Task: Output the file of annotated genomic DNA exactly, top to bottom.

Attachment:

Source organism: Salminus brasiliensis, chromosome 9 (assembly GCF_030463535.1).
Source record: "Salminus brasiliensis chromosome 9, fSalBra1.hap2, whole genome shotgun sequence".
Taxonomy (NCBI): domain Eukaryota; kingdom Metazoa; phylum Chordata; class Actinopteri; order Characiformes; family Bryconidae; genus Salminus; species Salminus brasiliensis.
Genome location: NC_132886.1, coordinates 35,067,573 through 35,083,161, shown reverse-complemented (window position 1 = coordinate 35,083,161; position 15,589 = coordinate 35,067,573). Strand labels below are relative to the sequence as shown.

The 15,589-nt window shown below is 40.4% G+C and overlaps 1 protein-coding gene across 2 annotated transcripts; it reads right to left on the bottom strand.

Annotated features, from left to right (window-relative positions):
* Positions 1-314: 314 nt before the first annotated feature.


Source organism: Salminus brasiliensis, chromosome 9 (assembly GCF_030463535.1).
Source record: "Salminus brasiliensis chromosome 9, fSalBra1.hap2, whole genome shotgun sequence".
Taxonomy (NCBI): domain Eukaryota; kingdom Metazoa; phylum Chordata; class Actinopteri; order Characiformes; family Bryconidae; genus Salminus; species Salminus brasiliensis.
Genome location: NC_132886.1, coordinates 35,067,573 through 35,083,161, shown reverse-complemented (window position 1 = coordinate 35,083,161; position 15,589 = coordinate 35,067,573). Strand labels below are relative to the sequence as shown.

The 15,589-nt window shown below is 40.4% G+C and overlaps 1 protein-coding gene across 2 annotated transcripts; it reads right to left on the bottom strand.

Annotated features, from left to right (window-relative positions):
* Positions 1-314: 314 nt before the first annotated feature.